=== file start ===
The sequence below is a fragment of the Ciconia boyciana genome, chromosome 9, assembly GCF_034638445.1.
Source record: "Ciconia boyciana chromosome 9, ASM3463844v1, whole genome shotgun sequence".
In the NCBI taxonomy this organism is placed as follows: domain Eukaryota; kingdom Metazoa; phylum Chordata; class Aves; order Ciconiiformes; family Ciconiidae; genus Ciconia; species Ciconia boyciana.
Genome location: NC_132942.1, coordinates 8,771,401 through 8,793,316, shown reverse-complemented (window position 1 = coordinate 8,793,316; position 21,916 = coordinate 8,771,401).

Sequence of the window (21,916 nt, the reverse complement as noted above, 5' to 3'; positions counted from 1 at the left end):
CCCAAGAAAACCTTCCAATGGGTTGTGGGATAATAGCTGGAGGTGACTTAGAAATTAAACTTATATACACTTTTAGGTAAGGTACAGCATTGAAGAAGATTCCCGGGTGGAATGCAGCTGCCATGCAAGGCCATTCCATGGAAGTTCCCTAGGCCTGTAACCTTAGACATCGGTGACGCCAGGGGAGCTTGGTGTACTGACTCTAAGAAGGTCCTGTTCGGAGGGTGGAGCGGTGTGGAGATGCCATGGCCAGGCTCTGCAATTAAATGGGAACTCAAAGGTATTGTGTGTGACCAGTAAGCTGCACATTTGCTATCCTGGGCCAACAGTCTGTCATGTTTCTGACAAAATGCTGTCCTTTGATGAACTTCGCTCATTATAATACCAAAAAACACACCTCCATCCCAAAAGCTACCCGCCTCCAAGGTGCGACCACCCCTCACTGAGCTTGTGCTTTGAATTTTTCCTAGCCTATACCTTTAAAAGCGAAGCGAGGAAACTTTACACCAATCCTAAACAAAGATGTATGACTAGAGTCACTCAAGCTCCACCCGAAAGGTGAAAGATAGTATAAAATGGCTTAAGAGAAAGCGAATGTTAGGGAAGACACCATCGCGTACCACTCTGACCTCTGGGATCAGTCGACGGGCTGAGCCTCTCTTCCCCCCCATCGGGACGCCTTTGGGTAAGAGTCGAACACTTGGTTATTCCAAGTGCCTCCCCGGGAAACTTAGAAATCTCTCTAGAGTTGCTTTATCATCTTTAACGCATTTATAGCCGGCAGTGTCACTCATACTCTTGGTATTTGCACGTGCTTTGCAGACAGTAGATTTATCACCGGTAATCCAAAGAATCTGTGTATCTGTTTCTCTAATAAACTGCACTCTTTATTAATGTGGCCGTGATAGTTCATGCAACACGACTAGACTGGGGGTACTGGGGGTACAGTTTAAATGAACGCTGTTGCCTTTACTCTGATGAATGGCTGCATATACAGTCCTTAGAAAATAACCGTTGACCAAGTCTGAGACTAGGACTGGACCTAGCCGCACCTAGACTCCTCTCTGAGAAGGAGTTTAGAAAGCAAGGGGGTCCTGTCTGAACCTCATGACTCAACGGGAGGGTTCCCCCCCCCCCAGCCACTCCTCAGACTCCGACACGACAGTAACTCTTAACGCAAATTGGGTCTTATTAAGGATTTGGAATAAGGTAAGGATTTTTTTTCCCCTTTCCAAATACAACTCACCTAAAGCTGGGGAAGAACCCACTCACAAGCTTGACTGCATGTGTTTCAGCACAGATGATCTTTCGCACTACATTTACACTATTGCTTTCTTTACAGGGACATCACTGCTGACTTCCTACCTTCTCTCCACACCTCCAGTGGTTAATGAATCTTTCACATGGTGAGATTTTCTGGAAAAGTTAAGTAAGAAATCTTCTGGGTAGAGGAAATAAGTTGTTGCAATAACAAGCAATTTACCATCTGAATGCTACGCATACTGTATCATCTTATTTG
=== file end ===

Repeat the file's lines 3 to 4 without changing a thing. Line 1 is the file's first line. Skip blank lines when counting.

In the NCBI taxonomy this organism is placed as follows: domain Eukaryota; kingdom Metazoa; phylum Chordata; class Aves; order Ciconiiformes; family Ciconiidae; genus Ciconia; species Ciconia boyciana.
Genome location: NC_132942.1, coordinates 8,771,401 through 8,793,316, shown reverse-complemented (window position 1 = coordinate 8,793,316; position 21,916 = coordinate 8,771,401).